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THE object of the following Chapters is to present a sketch in outline of the World's Life-System-tracing from the earliest organisms in the stratified crust to the forms that now adorn and people its surface. The aim has been to link the remote to the recent-the living to the extinct—that the general reader may be enabled to form some intelligible conception of the whole as a great and continuously-evolving scheme of vegetable and animal existences. There is no attempt whatever to teach anatomical details or point out specific distinctions—the volume being intended not as a Handbook of Palæontology, but simply as a readable sketch for the information of those who have neither the time nor the preliminary training to avail themselves of works of higher scientific pretensions. And yet the reader will find in these pages a reliable résumé of the science, as founded on the most recent discoveries, and a treatment of its bearings from a higher stand-point than can be conveniently taken by the mere text-books and manuals of Geology. At a time when the question of Life is receiving a wider audience, such a résumé may also be of utility in indicating the line that separates the assumed and hypothetical from the known and ascertainable; and so prevent the unprofessional inquirer from ascribing to Geology what it does not affirm, or from expecting from its teachings what they cannot reveal.

Designed for the general reader, and delivered in part to popular audiences, the style is, perhaps, somewhat more rhetorical than befits the exactitudes of science; but even on this point the Author could not well have done otherwise. His object was to excite rather than satisfy the curiosity of his hearers—to impress them with the universality and uniformity of natural law—believing there can be no true notion of Nature or of Nature's requirements while her facts are viewed through the medium of the miraculous. Nor let it be thought that, by recognising in every instance the fixity and unerring operation of Law, we place a wider distance between the Creator and his works, or that any knowledge of this kind has a tendency to self-sufficiency or irreverence.

On the contrary, he who knows most of creational law, and that the most intimately, stands generally the least in need of the injunction—"Put off thy shoes from off thy feet, for the place whereon thou treadest is holy."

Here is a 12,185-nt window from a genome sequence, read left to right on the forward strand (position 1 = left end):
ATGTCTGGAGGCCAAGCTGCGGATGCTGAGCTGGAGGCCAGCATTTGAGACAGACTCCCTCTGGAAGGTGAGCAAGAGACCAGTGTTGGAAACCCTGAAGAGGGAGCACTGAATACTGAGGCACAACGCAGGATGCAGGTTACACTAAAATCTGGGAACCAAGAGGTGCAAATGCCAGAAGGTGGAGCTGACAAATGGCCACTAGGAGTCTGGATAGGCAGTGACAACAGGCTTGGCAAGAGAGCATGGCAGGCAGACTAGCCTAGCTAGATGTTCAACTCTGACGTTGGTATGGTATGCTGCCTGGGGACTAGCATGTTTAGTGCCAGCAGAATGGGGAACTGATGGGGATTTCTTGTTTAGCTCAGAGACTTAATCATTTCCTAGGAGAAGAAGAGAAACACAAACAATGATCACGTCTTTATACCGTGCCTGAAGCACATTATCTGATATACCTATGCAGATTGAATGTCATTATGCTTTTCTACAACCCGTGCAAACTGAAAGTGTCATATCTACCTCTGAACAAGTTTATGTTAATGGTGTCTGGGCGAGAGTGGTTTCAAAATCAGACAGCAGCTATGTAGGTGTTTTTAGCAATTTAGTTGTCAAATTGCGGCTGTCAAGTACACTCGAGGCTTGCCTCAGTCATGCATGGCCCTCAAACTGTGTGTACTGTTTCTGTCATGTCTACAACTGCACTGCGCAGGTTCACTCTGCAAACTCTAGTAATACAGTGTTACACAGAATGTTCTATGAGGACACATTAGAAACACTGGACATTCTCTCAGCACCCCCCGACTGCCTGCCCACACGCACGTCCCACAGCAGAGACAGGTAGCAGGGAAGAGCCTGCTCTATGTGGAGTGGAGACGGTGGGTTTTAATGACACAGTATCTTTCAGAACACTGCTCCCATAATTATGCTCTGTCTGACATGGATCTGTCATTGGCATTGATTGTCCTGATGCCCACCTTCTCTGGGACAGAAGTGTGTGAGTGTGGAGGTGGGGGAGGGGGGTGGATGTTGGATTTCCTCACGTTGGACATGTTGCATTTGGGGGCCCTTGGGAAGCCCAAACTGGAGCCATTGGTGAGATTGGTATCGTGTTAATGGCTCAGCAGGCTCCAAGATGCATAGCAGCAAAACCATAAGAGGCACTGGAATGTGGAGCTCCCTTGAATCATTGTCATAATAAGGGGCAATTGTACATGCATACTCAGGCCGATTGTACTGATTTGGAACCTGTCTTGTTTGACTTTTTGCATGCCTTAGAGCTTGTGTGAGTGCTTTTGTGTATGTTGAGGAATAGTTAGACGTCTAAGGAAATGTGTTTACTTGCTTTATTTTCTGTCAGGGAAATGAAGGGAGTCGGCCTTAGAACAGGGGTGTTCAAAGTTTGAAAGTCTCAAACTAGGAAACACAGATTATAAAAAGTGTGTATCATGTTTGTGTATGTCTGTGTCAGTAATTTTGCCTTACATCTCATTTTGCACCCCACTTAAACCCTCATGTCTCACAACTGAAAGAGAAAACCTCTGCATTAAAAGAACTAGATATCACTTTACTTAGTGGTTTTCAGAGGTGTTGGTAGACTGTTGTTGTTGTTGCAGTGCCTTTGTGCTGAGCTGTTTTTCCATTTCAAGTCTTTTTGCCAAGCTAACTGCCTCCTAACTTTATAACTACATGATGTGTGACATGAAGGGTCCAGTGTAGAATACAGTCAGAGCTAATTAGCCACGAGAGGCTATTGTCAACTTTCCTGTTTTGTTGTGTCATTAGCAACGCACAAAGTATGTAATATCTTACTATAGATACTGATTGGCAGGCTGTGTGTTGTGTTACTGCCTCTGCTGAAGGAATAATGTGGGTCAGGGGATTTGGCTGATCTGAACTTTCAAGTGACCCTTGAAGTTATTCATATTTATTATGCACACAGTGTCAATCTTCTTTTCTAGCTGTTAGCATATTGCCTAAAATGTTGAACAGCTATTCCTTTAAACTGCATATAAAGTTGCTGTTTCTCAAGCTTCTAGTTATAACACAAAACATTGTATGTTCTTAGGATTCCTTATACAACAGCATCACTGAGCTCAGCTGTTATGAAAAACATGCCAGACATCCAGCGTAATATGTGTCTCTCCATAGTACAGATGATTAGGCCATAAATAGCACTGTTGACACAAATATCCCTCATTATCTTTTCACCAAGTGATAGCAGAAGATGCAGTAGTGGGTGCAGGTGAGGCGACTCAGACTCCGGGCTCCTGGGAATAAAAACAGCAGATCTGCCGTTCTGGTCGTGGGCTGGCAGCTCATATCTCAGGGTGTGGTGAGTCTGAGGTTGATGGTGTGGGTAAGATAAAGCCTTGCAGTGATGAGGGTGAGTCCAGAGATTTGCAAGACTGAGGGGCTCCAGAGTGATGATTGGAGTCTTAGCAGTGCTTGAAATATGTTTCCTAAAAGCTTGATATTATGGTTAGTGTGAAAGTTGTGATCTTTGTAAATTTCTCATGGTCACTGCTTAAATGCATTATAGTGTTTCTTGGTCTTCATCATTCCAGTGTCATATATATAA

In treating such a theme as Life—its apparent origin and progress-the writer has necessarily had occasion

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to allude to subjects on which there is much diversity of opinion ; to some that are usually approached with uneasy tenderness, as coming in conflict with prevalent beliefs; and to others on which the united labours of Geologists, during the last fifty years, have thrown but little reliable light or information. In either case he has expressed his opinions freely, but without dogmatism; firmly, but solely under the warrant of Geology; and always with a frank admission of the many deficiencies and imperfections of that science. As there is nothing to be gained by offending a prejudice where we cannot establish a conviction, he has contented himself by stating what Geology affirms, without alluding to what it appears to contradict; and as the establishment of truth does not always follow the overturning of error, the expounder of science may surely be permitted to attempt the one without hazarding an endeavour to accomplish the other. In approaching our subject, therefore,—a subject too often treated as if it lay beyond the pale of natural law,— let it be clearly understood that we are dealing with Life solely in its geological aspects. We appeal unto Cæsar; let us be judged by Cæsar's laws.

GILMORE PLACE, EDINBURGH,

February 1861.

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